Thursday, March 26, 2009

Seconds Out!: Easterlin Paradox Debate Next Round

We talked a lot about the Stevenson and Wolfers paper that showed a strong relationship between income and happiness even at high levels of income, casting into doubt the Easterlin hypothesis. A new paper by Easterlin and Angelescu argues that the Easterlin view is still alive and well, in the sense that long-run time series changes in income do not lead to long-run time series changes in well-being.

Students in my Economics/Psychology class will relate to the line below.

Put simply, the argument is that people adapt hedonically to an increase in income from a given initial level, their aspirations tending to rise commensurately with income. But aspirations are much less flexible downward. Once people have attained a given level of income, they cling to this reference point -- the well-known “endowment effect” (Kahneman, Knetsch, and Thaler 1991). Hence, if income falls they feel deprived, and their subjective well-being declines. In turn, a recovery in income that returns them toward the reference level increases subjective well- being. Readers will note that the kink in the broken line at point 1 of Figure 2 is analogous to that in diagrams of loss aversion (Kahneman, Knetsch, and Thaler, p. 200)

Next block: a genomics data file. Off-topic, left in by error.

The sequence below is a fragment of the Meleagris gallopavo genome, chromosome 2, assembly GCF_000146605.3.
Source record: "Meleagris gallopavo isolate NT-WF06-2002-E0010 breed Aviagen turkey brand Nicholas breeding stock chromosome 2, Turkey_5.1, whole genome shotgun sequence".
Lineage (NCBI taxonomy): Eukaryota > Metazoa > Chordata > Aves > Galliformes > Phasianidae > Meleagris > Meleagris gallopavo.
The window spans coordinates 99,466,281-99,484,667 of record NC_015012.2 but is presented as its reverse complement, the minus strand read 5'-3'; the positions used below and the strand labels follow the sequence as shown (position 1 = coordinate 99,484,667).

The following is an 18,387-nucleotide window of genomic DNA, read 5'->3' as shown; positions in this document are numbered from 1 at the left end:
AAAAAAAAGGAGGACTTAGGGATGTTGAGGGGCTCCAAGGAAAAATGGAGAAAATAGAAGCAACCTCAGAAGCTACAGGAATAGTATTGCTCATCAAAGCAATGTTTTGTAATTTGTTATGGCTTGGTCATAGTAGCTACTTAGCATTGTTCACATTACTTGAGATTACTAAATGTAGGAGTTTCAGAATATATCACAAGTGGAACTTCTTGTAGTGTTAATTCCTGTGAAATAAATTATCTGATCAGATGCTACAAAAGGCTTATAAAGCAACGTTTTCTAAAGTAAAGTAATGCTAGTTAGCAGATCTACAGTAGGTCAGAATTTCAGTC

We will do a journal club here in the next couple of weeks contrasting the Stevenson/Wolfers paper with the current paper.

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